It had all to do with the end of another championship game – the biggest one in Ireland. The All-Ireland final had a special Clare interest. It was down to Bill Loughnane – a Feakle man who would become one of the leading members of the Tulla Céili Band and a Fianna Fáil TD from 1969 until 1982. It was all thanks to the wonder of the wireless – there was a runner in Kilkishen that day and he ran for all his worth. His job was to run back to the village and get all the news from Dublin. The runner’s final dispatch brought all the celebration.
“Bill won the All Ireland,” he roared. The crowd roared as news snaked around Kilkishen hurling field. “Most of the Feakle players threw their hurleys up in the air. They were obviously very proud that someone from the parish had won an All-Ireland,” said Billy Loughnane, of the reaction to his father’s triumph.
“After the game was over he went into the Dublin dressing room and got all the players to sign one side of the Hurley. Then he went to the Waterford dressing room and got them to sign the other side
“The Dublin team used to train in Parnell Park and he’d walk about six, or seven miles to training. He was always irritated by people who used to say that hurlers weren’t fit in those days. He used to eat 12 raw eggs every day which the dieticians nowadays say would kill you,” he added.
The eggs didn’t do Dr Bill any harm – he was a hero on All-Ireland day with his goal being crucial in Dublin’s 2-5 to 1-6 win.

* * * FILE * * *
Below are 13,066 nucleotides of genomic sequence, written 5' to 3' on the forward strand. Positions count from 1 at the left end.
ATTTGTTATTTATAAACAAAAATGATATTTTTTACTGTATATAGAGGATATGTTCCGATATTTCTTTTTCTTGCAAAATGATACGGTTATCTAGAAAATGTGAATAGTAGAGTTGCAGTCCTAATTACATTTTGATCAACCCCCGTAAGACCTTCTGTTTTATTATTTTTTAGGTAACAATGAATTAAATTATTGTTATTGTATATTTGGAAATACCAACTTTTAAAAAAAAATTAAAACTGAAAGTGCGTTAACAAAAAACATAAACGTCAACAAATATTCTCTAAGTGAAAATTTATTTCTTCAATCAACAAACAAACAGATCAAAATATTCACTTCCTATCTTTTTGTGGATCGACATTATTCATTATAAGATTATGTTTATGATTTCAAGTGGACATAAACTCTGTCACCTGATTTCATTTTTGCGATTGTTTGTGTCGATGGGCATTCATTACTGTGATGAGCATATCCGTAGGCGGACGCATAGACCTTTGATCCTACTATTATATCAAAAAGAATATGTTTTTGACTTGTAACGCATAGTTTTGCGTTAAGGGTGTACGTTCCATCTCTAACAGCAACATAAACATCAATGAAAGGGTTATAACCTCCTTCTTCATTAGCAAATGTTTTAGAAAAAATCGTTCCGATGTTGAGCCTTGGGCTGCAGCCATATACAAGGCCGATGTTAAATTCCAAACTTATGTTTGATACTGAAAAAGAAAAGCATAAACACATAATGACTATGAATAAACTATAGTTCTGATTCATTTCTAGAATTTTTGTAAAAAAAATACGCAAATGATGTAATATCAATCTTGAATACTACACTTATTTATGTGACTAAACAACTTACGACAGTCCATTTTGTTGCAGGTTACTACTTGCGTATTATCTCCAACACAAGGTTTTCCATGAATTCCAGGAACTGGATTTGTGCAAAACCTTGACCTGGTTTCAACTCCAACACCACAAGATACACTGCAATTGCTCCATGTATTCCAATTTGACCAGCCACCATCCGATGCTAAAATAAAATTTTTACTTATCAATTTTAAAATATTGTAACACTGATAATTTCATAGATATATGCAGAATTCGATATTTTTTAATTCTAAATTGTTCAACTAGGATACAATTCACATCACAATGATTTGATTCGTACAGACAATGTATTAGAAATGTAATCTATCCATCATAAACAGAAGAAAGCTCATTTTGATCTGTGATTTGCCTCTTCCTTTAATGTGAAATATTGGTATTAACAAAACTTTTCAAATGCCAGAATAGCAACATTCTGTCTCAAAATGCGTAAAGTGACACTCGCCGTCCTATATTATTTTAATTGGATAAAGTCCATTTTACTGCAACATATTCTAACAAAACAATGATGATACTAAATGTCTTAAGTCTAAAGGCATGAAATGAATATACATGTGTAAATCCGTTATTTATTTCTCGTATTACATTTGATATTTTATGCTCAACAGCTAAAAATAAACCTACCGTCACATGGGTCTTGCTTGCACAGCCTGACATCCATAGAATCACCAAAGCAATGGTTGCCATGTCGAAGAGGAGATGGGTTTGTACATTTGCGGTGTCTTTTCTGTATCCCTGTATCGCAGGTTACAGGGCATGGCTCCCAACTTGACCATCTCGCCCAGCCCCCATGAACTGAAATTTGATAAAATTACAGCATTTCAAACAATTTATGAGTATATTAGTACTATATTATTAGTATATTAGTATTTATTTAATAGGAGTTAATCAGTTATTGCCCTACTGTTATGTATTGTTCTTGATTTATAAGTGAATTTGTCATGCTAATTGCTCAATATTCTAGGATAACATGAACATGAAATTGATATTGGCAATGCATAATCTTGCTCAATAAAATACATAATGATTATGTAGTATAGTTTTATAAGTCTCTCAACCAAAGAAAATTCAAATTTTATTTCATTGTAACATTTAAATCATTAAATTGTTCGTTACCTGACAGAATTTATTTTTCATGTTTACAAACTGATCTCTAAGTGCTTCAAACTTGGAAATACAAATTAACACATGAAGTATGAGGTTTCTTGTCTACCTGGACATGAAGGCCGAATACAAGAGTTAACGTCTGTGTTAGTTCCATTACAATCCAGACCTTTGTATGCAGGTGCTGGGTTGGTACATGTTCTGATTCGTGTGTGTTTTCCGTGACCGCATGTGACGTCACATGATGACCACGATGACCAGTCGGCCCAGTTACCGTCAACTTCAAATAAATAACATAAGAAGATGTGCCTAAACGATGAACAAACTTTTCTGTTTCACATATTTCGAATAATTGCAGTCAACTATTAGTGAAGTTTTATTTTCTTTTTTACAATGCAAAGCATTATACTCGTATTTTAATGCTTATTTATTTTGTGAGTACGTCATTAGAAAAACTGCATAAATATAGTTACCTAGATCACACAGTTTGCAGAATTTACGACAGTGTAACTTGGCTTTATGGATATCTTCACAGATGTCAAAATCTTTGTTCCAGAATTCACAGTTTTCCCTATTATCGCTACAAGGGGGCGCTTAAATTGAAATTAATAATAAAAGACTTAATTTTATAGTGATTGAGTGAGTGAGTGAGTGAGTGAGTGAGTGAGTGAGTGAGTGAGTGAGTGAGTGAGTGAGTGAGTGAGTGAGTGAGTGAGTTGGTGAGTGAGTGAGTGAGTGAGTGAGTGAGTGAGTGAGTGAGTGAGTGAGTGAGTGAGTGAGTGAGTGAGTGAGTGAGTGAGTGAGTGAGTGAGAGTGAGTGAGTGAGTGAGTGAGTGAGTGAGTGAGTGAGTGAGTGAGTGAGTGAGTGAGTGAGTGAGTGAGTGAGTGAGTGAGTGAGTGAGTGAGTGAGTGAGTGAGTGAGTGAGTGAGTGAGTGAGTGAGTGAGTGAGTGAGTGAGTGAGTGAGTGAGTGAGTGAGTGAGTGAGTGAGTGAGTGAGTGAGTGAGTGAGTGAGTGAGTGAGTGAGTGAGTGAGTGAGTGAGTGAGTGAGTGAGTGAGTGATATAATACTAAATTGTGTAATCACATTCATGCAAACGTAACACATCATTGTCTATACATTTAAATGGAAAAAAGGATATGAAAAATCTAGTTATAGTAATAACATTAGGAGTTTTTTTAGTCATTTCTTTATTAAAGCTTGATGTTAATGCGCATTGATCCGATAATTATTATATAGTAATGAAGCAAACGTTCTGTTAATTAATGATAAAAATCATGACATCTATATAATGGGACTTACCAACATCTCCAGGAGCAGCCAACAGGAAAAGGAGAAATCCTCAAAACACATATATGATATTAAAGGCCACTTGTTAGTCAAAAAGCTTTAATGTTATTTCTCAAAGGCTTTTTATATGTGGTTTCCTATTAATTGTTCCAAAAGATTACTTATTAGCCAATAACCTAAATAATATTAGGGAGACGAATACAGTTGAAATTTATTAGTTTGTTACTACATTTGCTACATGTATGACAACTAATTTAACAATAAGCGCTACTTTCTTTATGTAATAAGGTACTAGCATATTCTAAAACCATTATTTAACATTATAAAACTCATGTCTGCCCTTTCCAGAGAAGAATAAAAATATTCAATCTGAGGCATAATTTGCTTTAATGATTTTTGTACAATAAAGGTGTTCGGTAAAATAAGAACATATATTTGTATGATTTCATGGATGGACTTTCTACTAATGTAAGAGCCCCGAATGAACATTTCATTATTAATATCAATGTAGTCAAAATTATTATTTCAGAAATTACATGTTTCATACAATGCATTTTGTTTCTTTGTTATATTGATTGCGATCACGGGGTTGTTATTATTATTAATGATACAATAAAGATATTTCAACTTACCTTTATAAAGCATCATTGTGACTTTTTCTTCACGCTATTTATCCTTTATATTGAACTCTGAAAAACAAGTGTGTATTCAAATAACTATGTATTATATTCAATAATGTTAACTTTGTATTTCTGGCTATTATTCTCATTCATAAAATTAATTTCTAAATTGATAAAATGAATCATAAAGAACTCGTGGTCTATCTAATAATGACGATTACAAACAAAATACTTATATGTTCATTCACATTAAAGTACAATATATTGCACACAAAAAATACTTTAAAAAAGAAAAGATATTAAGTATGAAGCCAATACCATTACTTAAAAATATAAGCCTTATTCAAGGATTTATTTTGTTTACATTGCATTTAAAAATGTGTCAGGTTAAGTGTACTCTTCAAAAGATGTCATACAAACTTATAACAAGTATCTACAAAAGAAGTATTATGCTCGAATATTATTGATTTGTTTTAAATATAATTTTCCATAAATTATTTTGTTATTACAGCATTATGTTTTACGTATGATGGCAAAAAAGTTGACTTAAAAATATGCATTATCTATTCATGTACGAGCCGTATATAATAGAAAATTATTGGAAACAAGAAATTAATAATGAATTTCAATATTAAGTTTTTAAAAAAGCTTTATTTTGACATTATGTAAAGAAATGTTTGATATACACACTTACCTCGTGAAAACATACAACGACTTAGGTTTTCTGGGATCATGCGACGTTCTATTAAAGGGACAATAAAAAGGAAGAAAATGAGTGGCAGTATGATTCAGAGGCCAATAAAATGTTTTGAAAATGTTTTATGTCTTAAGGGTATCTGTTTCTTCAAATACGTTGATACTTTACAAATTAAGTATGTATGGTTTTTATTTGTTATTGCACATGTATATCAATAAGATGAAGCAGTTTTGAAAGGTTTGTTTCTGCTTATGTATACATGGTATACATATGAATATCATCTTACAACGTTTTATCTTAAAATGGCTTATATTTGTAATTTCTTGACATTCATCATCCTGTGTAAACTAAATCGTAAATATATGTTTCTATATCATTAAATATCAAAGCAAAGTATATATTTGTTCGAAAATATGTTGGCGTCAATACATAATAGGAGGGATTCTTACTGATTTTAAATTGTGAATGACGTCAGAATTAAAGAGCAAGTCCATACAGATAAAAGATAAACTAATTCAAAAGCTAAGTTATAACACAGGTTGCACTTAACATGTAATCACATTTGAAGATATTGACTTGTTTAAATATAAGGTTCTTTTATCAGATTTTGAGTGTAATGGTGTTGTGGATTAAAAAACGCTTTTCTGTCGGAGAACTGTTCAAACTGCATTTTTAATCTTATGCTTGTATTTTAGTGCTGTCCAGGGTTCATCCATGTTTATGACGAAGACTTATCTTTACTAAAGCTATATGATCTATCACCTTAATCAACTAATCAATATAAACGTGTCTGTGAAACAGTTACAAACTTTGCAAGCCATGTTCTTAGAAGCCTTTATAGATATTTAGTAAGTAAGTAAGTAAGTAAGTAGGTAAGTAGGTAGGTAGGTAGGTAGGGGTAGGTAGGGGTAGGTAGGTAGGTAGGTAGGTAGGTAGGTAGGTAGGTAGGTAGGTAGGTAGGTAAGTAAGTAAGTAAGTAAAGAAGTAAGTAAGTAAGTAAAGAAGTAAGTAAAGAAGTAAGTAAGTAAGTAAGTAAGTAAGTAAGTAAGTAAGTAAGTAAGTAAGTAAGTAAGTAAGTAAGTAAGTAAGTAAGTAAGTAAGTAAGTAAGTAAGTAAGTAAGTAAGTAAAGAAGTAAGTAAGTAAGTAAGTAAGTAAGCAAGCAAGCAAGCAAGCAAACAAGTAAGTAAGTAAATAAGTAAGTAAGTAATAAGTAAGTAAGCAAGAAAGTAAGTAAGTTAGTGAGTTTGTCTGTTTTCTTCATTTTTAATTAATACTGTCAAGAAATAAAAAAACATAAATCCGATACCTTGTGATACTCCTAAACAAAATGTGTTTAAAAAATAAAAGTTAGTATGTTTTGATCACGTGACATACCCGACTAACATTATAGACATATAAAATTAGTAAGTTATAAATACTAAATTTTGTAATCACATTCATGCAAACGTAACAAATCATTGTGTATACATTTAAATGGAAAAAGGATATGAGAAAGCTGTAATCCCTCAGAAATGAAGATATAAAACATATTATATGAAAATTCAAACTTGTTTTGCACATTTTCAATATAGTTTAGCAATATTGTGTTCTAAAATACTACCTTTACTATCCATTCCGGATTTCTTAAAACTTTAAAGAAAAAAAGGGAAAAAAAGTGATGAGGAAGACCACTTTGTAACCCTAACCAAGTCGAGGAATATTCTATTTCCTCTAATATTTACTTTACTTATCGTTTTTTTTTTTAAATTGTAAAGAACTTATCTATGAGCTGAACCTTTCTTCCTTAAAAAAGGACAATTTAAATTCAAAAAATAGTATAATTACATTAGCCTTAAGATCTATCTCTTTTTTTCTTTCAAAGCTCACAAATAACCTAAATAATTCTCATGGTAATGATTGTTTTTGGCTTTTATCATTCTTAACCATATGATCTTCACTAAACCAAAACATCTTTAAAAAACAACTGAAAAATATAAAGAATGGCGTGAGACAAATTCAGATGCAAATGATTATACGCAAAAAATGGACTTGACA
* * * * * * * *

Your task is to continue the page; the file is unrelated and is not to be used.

And why wouldn’t they jump with pride in Kilkishen, because, as Billy Loughnane said of his father – “he grew up at a time when hurling in Feakle was an expression of identity”.
It was an expression of identity in Tulla as well and this identity, of course, went all the way back to the team that won the Carrahan Flag in 1888 and those barefoot ones that played in the All-Ireland final the following year, not forgetting Tulla man Jack Coughlan who captained London to All-Ireland success in 1901.
In 1938, Dr Bill was following in the same tradition as his fellow medic Dr Tommy Daly, with their path onto Dublin teams coming via their sterling displays for UCD where they were medical students.
Dr Daly was the eternal student as it took him many years to get his medical degree, but along the way Dublin and UCD were very good for his hurling as he amassed more Fitzgibbon Cup and All-Ireland gold than any other Clare hurler.
And because of that, it’s the great goal man, who is buried on the windswept hill of Tulla and whose hurling story was committed to song by the Listowel man with Clare connections, Bryan MacMahon, who has showcased Tulla and its hurling more than anyone else.